Have you considered having your children study Latin during their course of home education? If so, you are not alone. Many are choosing to give their children a solid foundation in Latin and for good reason. Dorothy Sayers once said, "I will say at once, quite firmly, that the best grounding for education is the Latin grammar. I say this not because Latin is traditional and medieval, but simply because even a rudimentary knowledge of Latin cuts down the labor and pains of learning almost any other subject by at least 50 percent."
Our family has been through several popular Latin courses with varying degrees of success. I had always been curious about Latin's Not So Tough and was happy to implement it in our home with our 11-year-old, who has been a reluctant student of Latin.
Immediately he felt unintimidated by the program's slow and easy start. Level One is intended for very young students, and although our son could have started with Level Two or Three, we allowed him to breeze through the first level just to give him some much-needed confidence. Unless your older student needs a boost as ours did, you will want to start with a higher level, especially if your student already knows the Latin alphabet, diphthongs, and special pronunciations.
Whatever level you choose to begin with (and you can test your student for placement on the www.greeknstuff.com site), you will want to know that Latin's Not So Tough provides help for the student beyond a simple workbook format. There are quizzes and exams, flashcards on rings, and CDs that help the student learn the correct pronunciation of classical Latin. If you as the parent have no background in Latin, you will find these extra resources extremely helpful.
And what about Latin grammar? From the www.greeknstuff.com site: "Latin grammar is introduced in Level Three of Latin's Not So Tough! This third level uses an inductive ('parts to whole') approach, which provides an easy introduction to Latin grammar for the young learner. Paradigms in the appendix of the third level are available for those who want to see the 'whole' picture for the endings taught in the workbook. In addition, the teacher resource section at the beginning of the 'Full Text' answer key provides 'The Big Picture' charts with further explanation. Level Four then transitions to a deductive ('whole to parts') approach."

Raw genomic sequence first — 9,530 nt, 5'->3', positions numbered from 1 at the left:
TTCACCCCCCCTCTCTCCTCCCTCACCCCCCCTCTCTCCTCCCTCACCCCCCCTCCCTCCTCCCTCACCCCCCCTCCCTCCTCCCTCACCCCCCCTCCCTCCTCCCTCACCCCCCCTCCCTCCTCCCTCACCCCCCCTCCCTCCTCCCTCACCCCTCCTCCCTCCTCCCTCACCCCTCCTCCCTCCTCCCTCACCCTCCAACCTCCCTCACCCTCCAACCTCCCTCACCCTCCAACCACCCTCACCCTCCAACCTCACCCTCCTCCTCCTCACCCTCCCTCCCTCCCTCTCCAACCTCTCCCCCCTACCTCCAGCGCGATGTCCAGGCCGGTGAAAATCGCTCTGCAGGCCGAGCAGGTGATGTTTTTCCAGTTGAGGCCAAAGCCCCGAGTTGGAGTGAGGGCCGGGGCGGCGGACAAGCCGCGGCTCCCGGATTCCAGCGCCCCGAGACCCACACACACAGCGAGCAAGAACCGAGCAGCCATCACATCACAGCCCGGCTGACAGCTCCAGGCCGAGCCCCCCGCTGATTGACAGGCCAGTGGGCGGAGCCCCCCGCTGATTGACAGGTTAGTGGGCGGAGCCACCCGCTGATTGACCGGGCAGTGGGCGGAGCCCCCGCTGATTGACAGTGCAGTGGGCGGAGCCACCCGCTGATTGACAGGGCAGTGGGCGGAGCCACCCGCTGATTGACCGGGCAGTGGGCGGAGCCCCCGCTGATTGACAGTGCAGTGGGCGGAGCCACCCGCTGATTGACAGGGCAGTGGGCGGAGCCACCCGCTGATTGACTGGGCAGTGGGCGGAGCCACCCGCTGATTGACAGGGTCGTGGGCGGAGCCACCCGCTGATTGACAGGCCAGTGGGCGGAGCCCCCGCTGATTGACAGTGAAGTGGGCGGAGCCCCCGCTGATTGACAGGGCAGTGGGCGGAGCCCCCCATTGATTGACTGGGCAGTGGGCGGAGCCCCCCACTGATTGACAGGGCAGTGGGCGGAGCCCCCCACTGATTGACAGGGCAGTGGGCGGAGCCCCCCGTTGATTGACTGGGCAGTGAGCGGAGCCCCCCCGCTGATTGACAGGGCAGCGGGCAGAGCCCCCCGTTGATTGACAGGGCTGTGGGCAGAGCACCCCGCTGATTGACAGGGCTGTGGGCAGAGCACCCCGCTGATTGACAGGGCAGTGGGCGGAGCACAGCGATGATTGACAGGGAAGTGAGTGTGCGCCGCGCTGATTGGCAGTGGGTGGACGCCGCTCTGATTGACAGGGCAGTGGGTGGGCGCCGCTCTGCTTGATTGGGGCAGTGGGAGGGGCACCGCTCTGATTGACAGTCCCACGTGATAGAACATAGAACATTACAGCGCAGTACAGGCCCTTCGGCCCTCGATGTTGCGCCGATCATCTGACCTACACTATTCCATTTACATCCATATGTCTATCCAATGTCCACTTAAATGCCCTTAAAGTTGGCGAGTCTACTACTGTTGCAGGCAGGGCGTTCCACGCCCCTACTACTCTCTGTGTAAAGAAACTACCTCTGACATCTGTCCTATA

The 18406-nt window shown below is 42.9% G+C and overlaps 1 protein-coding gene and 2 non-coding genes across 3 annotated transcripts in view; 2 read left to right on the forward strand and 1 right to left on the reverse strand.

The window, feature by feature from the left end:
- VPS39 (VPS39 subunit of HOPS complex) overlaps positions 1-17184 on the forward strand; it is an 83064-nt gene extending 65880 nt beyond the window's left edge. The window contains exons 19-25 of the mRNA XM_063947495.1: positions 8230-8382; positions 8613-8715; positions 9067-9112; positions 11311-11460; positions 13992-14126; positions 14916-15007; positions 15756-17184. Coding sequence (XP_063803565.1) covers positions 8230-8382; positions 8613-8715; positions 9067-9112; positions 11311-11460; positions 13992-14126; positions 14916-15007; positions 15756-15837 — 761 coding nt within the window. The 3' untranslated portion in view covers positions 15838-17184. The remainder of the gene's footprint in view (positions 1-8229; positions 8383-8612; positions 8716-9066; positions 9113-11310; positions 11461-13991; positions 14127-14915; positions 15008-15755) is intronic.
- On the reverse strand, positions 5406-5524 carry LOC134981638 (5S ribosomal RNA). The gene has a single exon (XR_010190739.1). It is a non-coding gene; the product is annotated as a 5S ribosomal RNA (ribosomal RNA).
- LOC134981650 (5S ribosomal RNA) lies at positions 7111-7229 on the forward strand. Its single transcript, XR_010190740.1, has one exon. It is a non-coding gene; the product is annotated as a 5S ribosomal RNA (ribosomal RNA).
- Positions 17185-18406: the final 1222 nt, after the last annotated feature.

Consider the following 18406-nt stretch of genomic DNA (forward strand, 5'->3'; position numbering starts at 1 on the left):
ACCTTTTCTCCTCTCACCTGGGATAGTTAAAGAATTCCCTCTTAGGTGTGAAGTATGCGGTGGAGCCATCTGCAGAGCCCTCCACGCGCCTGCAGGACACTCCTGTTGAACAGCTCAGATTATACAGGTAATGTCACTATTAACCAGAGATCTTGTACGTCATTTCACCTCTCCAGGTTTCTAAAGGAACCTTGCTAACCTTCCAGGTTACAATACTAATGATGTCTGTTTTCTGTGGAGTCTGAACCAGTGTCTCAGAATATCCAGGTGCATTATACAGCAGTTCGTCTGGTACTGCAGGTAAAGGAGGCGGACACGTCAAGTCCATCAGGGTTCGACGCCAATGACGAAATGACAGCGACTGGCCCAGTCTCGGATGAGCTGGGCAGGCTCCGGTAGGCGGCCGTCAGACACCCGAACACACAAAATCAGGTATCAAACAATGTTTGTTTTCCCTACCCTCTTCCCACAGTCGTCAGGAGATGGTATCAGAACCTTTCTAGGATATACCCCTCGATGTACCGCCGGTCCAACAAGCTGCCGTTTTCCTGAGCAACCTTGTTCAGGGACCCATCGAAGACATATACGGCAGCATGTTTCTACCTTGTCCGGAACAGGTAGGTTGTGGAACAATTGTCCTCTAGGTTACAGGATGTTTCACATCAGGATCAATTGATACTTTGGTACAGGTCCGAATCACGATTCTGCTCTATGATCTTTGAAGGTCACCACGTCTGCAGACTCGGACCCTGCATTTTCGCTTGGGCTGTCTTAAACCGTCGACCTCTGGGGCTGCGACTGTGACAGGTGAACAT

Currently, there are five levels of Latin's Not So Tough. By the time the student works his way through all five levels, he will be able to translate and write classical Latin sentences.
What does the student do once all five levels are completed? Because of the program's popularity, further levels of Latin's Not So Tough are being planned. Level 6 will covers infinitives, personal pronouns, cardinal and ordinal numerals, additional uses of the ablative and genitive cases, present passive indicative voice, and much more.
It's not tough to understand why students, particularly the reluctant kind, are successful using Latin's Not So Tough. The pace is doable, and the student soon learns, "Hey, Latin's not so tough!"